There is inadequacy of food at reasonable prices for our people who are now fed up with endless announcements of importation of foodstuffs. Health services are in shambles as our hospitals are reduced to mere consulting clinics without drugs, water and equipment.

Our educational system is deteriorating at an alarming rate. Unemployment figures including the undergraduates have reached embarrassing and unacceptable proportions. In some states, workers are being owed salary arrears of eight to twelve months and in others there are threats of salary cuts.

“Yet our leaders revel in squandermania, corruption and indiscipline, and continue to proliferate public appointments in complete disregard of our stark economic realities…” This time the military rule then lasted another 15 years during which time we had Muhammadu Buhari (1984 – 85) and Ibrahim Babangida (1985 – 93), before the contraption called the ‘Interim National Government’ came in after the Military President ‘stepped aside’. However, the ING, which was headed by Chief Ernest Shonekan, only lasted from January 2, 1993 to August 26, 1993 before it was overthrow by General Sani Abacha (1993 – 98). Ironically, virtually everything he said in justifying the takeover in 1984 he did with more impunity so much so that 22 years after his death we are still hearing of “Abacha loot” being returned to the country. General Abdulsalami Abubakar, who took over when Abacha died, ushered in the Fourth Republic in 1999, which has lasted till present day. But then the million naira question is: are the general citizenry better off now than they were back in the day – the answer must be no.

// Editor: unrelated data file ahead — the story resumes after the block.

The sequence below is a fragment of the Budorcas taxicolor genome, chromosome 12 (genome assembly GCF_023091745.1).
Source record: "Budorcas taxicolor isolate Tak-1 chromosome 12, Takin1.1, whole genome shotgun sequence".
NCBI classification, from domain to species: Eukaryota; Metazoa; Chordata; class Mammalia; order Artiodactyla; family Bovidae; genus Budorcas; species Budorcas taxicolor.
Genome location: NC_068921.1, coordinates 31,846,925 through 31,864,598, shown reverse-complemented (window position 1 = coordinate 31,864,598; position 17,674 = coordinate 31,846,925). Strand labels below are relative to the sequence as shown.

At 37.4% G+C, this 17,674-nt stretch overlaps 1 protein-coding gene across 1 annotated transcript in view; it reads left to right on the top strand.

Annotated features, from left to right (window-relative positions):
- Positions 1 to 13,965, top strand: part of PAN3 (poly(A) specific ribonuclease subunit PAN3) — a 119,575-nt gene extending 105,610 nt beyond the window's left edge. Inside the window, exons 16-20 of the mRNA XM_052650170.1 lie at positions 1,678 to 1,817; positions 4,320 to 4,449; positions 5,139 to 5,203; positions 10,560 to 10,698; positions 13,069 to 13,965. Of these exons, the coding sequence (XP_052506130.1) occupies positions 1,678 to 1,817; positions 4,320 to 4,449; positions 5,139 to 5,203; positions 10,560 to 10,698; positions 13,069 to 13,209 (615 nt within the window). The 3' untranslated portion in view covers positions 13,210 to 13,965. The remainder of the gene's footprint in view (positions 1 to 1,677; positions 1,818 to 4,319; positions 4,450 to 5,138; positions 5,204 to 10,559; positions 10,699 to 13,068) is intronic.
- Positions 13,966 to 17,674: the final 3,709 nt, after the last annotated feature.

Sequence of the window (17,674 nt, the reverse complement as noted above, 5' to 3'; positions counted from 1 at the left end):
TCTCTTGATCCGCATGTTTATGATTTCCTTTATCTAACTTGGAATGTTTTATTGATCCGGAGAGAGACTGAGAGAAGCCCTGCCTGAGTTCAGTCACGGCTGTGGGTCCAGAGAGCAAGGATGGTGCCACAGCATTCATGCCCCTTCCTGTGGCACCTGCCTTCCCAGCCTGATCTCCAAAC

Two decades after late military dictator blamed the politicians for the country’s woes, the military also added to the plight of the people along with our elected officials. The education system is still in a deplorable state, our health services are still in shambles while our hospitals are reduced to mere consulting clinics without drugs, water and equipment, while unemployment figures, including the undergraduates have reached alarming proportions and enjoying decent meals is becoming more difficult as inflation bites harder. Ten years ago, when the nation celebrated its ‘Golden Jubilee’ a report by the Overseas Development Institute (ODI) said that the proportion of Nigeria’s population living on less than $1.25 a day rose from 49% to 77% between 1990 and 2008. And in the run-up to the MDG summit, ActionAid reported that 26% of Nigerian children are malnourished.

“For a country endowed with such rich and fertile soils and Africa’s largest oil reserves, it should be doing much better,” said the NGO. Sadly the figures rather than go down have both increased so much so that Nigeria has now been officially recognised as the “poverty capital of the world” replacing India with this unwanted record. But rather than our ruling elite making genuine efforts to improve the lot of the citizens, they are still largely feeding fat of their sweat, which has meant that the privileged few are almost totally immune from the struggle for daily existence of the bulk of Nigerians. However, at the end of the day, despite the doom and gloom pervading the land, we should still give thanks to the Almighty, that we are still alive to see it and continue to pray that perhaps one day, during our lifetime, we shall actually see a Nigeria of our dreams – a land full of milk and honey!